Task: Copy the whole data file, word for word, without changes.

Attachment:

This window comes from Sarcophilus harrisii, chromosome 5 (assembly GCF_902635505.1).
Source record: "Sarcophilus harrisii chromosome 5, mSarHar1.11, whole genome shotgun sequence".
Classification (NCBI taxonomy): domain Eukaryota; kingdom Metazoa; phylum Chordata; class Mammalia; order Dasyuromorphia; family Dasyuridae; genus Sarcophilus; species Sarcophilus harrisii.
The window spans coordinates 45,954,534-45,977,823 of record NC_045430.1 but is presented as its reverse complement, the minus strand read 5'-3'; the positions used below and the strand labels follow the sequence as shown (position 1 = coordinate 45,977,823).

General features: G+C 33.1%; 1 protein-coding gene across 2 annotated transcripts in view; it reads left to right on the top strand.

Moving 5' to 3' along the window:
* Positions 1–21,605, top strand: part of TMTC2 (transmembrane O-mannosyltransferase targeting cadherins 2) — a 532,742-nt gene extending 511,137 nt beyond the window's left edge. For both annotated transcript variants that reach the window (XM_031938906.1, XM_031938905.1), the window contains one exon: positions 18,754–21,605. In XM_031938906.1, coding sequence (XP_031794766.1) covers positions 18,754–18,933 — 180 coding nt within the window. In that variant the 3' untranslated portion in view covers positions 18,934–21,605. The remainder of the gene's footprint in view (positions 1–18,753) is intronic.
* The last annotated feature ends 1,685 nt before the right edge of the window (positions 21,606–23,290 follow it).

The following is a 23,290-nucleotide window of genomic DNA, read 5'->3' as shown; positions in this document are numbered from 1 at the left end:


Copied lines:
This window comes from Sarcophilus harrisii, chromosome 5 (assembly GCF_902635505.1).
Source record: "Sarcophilus harrisii chromosome 5, mSarHar1.11, whole genome shotgun sequence".
Classification (NCBI taxonomy): domain Eukaryota; kingdom Metazoa; phylum Chordata; class Mammalia; order Dasyuromorphia; family Dasyuridae; genus Sarcophilus; species Sarcophilus harrisii.
The window spans coordinates 45,954,534-45,977,823 of record NC_045430.1 but is presented as its reverse complement, the minus strand read 5'-3'; the positions used below and the strand labels follow the sequence as shown (position 1 = coordinate 45,977,823).

General features: G+C 33.1%; 1 protein-coding gene across 2 annotated transcripts in view; it reads left to right on the top strand.

Moving 5' to 3' along the window:
* Positions 1–21,605, top strand: part of TMTC2 (transmembrane O-mannosyltransferase targeting cadherins 2) — a 532,742-nt gene extending 511,137 nt beyond the window's left edge. For both annotated transcript variants that reach the window (XM_031938906.1, XM_031938905.1), the window contains one exon: positions 18,754–21,605. In XM_031938906.1, coding sequence (XP_031794766.1) covers positions 18,754–18,933 — 180 coding nt within the window. In that variant the 3' untranslated portion in view covers positions 18,934–21,605. The remainder of the gene's footprint in view (positions 1–18,753) is intronic.
* The last annotated feature ends 1,685 nt before the right edge of the window (positions 21,606–23,290 follow it).

The following is a 23,290-nucleotide window of genomic DNA, read 5'->3' as shown; positions in this document are numbered from 1 at the left end: